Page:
|A South Island Well Child Tamariki Ora workshop was held in Christchurch on 29 May, where health professionals gathered to talk about quality improvement ideas for the national WCTO programme. Consumers were also given a chance to provide feedback about their experiences of the service.|
Making Aotearoa New Zealand the best place in the world to be a child is a top priority for the Government. The health system is well-placed to contribute to achieving this, by providing services to keep children healthy; and identifying and addressing issues at an early stage. As Well Child Tamariki Ora (WCTO) delivers universal health care to children in Aotearoa, the programme is set to be the health system’s main contribution to improve child wellbeing.
To ensure WCTO is well resourced for this important work, a national Ministry of Health review is taking place. An important part of the review is looking at how WCTO can better meet the needs of children’s whānau, caregivers and wider communities, which will empower children to thrive. The aim of the review is to ensure a service capable of delivering measurable outcomes and the flexibility to adapt to future needs, to more effectively contribute to wider child wellbeing.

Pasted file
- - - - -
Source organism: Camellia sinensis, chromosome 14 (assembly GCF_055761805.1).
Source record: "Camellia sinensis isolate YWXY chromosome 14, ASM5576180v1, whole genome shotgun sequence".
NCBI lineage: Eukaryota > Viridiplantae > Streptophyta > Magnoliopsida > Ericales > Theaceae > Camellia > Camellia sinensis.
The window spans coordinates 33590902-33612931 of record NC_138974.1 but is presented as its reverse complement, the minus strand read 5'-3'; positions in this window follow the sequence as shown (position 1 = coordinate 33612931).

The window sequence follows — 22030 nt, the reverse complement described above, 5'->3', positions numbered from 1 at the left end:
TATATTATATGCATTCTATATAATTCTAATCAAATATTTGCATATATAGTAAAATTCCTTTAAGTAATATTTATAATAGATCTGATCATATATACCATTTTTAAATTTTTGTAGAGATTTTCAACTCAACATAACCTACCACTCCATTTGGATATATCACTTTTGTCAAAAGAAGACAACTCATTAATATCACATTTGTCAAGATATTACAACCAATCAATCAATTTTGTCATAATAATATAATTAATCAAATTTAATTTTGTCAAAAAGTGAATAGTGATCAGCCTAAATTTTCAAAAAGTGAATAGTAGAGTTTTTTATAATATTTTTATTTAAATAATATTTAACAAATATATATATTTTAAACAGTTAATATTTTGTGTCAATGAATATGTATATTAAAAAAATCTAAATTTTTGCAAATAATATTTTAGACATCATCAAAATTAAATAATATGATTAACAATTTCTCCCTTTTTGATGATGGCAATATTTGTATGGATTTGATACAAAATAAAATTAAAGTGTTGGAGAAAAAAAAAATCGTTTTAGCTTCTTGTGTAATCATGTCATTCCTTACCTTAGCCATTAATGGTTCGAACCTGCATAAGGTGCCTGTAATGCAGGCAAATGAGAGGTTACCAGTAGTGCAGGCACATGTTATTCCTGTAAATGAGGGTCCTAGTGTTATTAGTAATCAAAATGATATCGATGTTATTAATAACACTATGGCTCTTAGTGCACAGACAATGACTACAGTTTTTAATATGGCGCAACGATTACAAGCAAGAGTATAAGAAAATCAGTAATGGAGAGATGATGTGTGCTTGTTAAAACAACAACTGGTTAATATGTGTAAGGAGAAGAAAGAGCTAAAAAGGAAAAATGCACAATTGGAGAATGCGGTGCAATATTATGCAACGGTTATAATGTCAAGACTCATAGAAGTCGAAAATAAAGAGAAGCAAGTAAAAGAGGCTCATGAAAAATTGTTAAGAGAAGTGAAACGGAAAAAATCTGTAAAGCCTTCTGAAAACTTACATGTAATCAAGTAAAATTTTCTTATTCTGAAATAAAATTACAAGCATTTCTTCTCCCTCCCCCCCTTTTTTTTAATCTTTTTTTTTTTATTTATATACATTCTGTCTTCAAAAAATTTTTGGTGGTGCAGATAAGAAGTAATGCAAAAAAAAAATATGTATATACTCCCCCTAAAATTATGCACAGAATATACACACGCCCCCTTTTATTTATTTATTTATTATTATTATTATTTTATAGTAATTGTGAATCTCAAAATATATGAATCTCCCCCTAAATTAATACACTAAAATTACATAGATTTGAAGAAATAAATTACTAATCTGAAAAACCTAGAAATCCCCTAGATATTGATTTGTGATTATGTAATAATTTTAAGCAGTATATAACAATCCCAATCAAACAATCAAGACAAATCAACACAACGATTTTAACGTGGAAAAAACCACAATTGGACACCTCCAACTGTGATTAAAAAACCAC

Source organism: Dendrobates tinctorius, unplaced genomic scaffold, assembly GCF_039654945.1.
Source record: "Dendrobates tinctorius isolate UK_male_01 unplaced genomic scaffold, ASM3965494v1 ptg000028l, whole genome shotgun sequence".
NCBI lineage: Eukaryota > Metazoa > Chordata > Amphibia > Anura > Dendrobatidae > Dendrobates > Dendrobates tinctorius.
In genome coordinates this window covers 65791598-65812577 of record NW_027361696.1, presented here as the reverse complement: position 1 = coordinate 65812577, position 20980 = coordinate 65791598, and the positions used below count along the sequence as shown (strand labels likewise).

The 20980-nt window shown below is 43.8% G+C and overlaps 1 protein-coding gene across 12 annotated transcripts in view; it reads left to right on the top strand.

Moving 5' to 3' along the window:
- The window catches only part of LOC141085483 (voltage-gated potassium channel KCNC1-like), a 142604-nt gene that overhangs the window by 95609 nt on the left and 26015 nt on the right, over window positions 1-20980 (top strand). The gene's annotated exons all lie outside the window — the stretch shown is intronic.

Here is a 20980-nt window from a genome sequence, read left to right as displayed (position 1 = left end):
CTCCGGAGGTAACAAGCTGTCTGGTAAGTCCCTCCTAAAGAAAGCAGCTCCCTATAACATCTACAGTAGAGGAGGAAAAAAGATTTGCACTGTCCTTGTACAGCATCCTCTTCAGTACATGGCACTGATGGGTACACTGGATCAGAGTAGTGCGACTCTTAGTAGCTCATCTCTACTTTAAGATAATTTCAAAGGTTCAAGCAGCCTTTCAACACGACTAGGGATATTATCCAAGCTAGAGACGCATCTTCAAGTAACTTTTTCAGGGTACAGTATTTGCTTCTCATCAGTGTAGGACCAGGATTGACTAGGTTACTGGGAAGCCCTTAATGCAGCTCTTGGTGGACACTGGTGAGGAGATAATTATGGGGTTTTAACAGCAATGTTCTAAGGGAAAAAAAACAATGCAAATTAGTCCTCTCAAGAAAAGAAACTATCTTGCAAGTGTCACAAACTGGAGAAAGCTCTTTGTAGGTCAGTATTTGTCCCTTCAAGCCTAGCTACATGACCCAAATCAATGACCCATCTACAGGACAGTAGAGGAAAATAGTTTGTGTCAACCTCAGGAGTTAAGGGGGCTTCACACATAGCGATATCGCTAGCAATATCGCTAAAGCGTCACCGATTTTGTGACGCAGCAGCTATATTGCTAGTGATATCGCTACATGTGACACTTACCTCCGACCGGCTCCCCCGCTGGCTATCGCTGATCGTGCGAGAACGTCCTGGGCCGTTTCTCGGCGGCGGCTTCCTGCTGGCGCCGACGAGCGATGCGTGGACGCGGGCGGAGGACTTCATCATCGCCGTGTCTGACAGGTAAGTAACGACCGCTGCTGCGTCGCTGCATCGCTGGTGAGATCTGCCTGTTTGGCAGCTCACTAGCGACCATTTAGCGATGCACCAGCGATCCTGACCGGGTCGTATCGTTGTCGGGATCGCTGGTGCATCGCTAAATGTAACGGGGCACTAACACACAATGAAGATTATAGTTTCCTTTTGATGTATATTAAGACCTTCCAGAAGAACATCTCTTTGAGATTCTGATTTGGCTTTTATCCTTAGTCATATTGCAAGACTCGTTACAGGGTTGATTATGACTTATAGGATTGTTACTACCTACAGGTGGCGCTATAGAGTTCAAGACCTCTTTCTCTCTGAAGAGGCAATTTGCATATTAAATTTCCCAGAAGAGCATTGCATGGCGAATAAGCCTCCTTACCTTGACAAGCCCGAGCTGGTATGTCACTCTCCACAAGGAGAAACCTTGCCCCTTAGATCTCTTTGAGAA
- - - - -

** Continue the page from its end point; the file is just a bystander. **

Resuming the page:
In response to the national review, a South Island WCTO workshop was held by the South Island WCTO Quality Improvement Steering Group in Christchurch, on 29 May. About 45 people attended the workshop, including clinicians and managers who work within or are closely connected to the WCTO programme. The event provided an opportunity to offer feedback and quality improvement ideas for the national WCTO programme, and consumers were given a chance to talk about their experiences of the service.
Well Child Tamariki Ora Quality Improvement Project Manager Anna Foaese facilitated the workshop and says the sessions highlighted both the enablers and barriers to service delivery, access and outcomes. “Hearing consumer perspectives was the main purpose of the workshop. As we all work towards providing a more sustainable, equitable and accessible WCTO service, hearing the perspectives of various health professionals, the community and whānau was invaluable, so we can identify what’s working well and what could be done differently.”
The national Ministry of Health review will be fully concluded by December 2020, to ensure findings are rigorous and thorough.